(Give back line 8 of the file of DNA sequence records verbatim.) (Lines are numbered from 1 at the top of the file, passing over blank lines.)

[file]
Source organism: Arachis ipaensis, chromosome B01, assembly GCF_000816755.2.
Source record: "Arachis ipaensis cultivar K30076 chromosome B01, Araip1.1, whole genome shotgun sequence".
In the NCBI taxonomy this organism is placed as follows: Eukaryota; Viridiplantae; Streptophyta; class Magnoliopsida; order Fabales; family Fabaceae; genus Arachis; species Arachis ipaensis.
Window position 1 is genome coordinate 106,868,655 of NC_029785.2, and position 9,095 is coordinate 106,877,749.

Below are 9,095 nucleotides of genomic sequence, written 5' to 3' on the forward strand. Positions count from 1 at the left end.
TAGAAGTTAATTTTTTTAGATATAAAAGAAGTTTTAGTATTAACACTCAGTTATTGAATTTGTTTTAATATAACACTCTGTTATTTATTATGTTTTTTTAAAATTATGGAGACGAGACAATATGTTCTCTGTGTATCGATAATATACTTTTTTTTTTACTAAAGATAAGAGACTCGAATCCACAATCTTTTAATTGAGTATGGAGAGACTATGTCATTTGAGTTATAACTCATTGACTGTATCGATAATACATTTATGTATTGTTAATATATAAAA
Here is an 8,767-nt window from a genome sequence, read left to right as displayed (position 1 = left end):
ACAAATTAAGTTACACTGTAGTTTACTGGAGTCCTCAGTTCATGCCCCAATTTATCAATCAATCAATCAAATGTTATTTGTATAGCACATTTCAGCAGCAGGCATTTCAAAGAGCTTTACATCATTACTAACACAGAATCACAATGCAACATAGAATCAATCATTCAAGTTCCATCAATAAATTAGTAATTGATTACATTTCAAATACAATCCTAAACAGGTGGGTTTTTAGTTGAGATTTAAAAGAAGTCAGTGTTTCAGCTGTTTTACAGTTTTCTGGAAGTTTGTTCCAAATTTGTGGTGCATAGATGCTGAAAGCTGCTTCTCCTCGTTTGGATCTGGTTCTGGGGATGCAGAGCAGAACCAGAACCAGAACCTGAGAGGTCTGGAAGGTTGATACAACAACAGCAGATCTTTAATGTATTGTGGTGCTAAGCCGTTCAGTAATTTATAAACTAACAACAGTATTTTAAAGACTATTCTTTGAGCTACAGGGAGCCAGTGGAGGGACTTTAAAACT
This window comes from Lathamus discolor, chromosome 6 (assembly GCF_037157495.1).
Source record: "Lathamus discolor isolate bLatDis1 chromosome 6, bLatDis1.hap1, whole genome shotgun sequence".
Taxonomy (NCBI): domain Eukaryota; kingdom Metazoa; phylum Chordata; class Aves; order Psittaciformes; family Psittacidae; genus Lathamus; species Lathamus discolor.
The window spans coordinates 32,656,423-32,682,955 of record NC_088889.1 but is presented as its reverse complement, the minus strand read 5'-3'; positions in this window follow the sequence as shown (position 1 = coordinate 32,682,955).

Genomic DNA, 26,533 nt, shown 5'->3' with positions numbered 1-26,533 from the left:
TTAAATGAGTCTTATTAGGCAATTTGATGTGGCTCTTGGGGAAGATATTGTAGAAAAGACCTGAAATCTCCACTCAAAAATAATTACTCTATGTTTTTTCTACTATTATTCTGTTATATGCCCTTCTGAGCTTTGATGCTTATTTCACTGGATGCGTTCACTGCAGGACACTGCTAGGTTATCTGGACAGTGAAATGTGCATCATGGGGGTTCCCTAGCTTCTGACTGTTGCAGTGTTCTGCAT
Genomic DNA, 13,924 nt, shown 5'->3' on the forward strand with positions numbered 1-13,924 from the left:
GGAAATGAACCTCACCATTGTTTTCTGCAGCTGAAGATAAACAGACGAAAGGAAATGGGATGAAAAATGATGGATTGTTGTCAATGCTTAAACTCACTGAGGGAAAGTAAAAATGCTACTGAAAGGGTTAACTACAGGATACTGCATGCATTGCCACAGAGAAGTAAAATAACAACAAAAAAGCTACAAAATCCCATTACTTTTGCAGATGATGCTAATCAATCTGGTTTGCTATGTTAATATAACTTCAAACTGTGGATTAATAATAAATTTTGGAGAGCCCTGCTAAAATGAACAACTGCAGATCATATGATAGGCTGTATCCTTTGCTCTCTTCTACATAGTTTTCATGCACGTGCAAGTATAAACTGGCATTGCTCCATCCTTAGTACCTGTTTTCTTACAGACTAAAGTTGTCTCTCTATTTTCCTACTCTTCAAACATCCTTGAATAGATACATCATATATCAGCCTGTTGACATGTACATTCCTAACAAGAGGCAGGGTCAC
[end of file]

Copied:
ACAAATTAAGTTACACTGTAGTTTACTGGAGTCCTCAGTTCATGCCCCAATTTATCAATCAATCAATCAAATGTTATTTGTATAGCACATTTCAGCAGCAGGCATTTCAAAGAGCTTTACATCATTACTAACACAGAATCACAATGCAACATAGAATCAATCATTCAAGTTCCATCAATAAATTAGTAATTGATTACATTTCAAATACAATCCTAAACAGGTGGGTTTTTAGTTGAGATTTAAAAGAAGTCAGTGTTTCAGCTGTTTTACAGTTTTCTGGAAGTTTGTTCCAAATTTGTGGTGCATAGATGCTGAAAGCTGCTTCTCCTCGTTTGGATCTGGTTCTGGGGATGCAGAGCAGAACCAGAACCAGAACCTGAGAGGTCTGGAAGGTTGATACAACAACAGCAGATCTTTAATGTATTGTGGTGCTAAGCCGTTCAGTAATTTATAAACTAACAACAGTATTTTAAAGACTATTCTTTGAGCTACAGGGAGCCAGTGGAGGGACTTTAAAACT